Originally Posted by KyadCK
Find me even one program that can use 6 cores but not 8, without you putting limitations on the program, and your argument will be legitimate. If only for that one program.
Irrelevant, as most that can use 8, can use 12, and so on and so forth, until we're comparing clusters... As soon as the bar has been moved to accommodate the additional parallelism, then ALL considerations of increased parallelism are on the table, otherwise it's a double standard. Being ABLE to use more cores to take advantage of the compute efficiency afforded by parallelism is wonderful, but it doesn't answer the question of which core design has better compute efficiency.
Until then, adding more cores at slower speeds is a way to increase computing efficiency
Exactly my point all along. If parallelism has the potential to improve compute efficiency, in and of itself, then taking advantage of parallelism will mask architecture differences and make it impossible to distinguish which design has better baseline compute efficiency.
since a stock 8350 will perform the same as a 6350 at 5.3 in multithread while consuming far less power. That is how the real world works.
Yea, a point that I have repeated dozens of times now. Finding out that parallelism improves compute efficiency is not the point, everyone knows that.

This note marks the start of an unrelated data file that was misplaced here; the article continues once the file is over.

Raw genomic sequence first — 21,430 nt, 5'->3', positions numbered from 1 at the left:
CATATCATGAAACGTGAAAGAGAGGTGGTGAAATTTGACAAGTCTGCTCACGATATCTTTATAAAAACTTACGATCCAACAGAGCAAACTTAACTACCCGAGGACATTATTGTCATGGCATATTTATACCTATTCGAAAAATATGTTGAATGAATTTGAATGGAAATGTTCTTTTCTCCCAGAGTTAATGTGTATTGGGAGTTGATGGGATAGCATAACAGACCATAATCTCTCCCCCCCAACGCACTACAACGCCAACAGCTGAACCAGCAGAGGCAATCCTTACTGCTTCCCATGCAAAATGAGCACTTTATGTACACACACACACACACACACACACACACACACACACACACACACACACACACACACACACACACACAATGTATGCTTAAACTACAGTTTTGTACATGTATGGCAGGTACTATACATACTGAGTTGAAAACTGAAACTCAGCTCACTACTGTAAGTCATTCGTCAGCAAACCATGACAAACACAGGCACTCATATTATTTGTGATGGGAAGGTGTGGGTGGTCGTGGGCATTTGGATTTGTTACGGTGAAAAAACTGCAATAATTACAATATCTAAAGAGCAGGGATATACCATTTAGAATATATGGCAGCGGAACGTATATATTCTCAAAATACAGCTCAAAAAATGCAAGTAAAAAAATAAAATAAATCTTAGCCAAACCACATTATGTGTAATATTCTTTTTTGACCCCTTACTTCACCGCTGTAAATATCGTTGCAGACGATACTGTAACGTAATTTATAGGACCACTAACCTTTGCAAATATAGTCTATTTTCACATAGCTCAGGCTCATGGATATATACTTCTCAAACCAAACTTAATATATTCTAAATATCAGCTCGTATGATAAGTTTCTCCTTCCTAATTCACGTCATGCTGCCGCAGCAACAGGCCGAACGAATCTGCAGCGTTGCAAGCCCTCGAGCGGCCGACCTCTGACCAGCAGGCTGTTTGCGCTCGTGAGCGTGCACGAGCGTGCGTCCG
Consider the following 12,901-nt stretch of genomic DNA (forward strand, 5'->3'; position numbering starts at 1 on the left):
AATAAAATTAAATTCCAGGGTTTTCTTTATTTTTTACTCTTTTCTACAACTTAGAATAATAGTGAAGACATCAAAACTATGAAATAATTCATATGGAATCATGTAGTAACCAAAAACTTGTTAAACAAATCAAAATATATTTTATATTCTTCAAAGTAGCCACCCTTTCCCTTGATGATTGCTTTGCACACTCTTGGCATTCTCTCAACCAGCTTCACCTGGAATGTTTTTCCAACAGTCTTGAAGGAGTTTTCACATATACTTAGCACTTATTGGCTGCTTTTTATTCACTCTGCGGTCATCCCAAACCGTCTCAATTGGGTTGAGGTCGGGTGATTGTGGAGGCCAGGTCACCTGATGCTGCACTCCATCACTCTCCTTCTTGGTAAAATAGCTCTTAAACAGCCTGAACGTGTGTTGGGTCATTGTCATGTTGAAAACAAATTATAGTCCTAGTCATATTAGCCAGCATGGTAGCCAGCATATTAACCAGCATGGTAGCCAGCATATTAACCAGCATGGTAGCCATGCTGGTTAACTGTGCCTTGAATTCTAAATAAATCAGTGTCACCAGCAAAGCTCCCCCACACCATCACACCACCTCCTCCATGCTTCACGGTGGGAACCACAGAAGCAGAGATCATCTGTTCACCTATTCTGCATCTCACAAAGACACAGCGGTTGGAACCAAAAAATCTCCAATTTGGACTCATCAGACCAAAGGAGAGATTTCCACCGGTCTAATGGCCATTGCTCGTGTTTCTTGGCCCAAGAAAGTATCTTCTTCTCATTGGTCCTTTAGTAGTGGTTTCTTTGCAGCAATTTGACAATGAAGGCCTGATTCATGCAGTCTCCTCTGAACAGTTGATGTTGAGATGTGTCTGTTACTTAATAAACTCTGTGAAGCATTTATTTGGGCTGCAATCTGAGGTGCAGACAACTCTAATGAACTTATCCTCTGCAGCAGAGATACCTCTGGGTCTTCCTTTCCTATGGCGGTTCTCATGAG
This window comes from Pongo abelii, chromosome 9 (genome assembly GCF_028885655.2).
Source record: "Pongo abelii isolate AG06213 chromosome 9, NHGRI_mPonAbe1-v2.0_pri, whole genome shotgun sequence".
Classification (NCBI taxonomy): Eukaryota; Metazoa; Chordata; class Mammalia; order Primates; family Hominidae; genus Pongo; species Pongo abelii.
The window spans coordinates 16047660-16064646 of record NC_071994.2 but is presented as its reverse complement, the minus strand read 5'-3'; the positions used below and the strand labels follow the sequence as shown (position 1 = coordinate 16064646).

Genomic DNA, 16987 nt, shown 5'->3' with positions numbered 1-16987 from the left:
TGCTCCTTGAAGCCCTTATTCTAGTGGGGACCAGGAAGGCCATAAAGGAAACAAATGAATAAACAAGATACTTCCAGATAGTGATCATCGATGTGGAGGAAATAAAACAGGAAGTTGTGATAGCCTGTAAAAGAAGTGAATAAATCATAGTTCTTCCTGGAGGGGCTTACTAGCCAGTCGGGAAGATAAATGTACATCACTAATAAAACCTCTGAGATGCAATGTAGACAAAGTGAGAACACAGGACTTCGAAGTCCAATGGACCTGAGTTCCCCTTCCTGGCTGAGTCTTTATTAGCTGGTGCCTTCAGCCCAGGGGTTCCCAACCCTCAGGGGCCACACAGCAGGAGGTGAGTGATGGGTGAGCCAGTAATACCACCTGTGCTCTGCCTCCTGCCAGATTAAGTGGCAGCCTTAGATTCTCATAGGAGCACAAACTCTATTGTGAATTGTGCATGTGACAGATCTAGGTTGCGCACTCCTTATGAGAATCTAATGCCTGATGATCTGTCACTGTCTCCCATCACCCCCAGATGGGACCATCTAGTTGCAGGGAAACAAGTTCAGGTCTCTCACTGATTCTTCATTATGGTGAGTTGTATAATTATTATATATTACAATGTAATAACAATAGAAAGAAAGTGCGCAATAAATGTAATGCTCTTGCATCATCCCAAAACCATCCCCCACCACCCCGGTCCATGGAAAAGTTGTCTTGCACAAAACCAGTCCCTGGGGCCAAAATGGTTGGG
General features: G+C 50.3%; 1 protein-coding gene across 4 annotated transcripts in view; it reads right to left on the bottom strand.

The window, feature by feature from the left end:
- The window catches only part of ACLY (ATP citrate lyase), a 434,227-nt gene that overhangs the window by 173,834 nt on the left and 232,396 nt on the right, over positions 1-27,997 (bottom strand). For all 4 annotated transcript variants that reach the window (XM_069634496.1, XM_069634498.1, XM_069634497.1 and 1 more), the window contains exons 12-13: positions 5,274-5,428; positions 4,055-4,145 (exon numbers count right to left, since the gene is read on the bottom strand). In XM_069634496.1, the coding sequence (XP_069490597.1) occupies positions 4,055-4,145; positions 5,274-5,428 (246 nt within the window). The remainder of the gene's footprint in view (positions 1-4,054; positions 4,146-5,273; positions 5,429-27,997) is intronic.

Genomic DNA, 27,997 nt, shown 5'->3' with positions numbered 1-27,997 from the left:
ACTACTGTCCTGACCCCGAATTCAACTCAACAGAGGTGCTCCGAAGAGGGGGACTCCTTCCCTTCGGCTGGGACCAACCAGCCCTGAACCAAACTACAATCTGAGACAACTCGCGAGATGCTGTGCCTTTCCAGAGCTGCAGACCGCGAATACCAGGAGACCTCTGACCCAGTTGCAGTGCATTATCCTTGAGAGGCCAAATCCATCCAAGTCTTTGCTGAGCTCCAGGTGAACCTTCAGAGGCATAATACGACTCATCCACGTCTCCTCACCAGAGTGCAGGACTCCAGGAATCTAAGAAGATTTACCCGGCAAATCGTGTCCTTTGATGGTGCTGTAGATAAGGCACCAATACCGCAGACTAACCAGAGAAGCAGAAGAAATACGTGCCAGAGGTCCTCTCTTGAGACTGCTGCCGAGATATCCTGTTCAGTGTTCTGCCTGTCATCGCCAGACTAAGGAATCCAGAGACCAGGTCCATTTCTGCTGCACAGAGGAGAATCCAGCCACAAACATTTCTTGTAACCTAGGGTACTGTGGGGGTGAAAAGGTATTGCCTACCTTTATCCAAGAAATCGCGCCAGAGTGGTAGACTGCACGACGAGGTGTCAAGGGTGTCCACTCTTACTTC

Furthermore, an FX-6350 and FX-8350 are from the same architecture, so they have the same compute efficiency when tuned to the same parallelism and clocks. This thread concerns Phenom II vs Vishera. If I want to know which architecture has better compute efficiency, and I mask the difference with a difference in parallelism then I won't have an answer to the question.
The fact Vishera can get up to 8 cores on a single die is a part of the architecture,
The core-count limitation is the socket/platform, not the architecture. Parallelism can be approached in many different ways. More sockets, bigger sockets, etc. G34 and 2011 are examples of platforms that use the SAME CORE ARCHITECTURE as the "consumer" counterparts with a lot more cores on the same die. The architecture does not define the maximum parallelism possible for a single die.
so crippling one arch by forcing it to limit itself to 6 cores doesn't tell you anything.
Parallelism is not "part of the architecture." It is a consequence (or advantage) within die/socket constraints.
You can still compare perf/watt, single thread perf, and multi-thread perf regardless of cores.
Yes, as I have said, we can compare as many cores, vs as few cores as we want, but the results of any such test will not answer the question I have.Edited by mdocod - 3/5/14 at 11:57am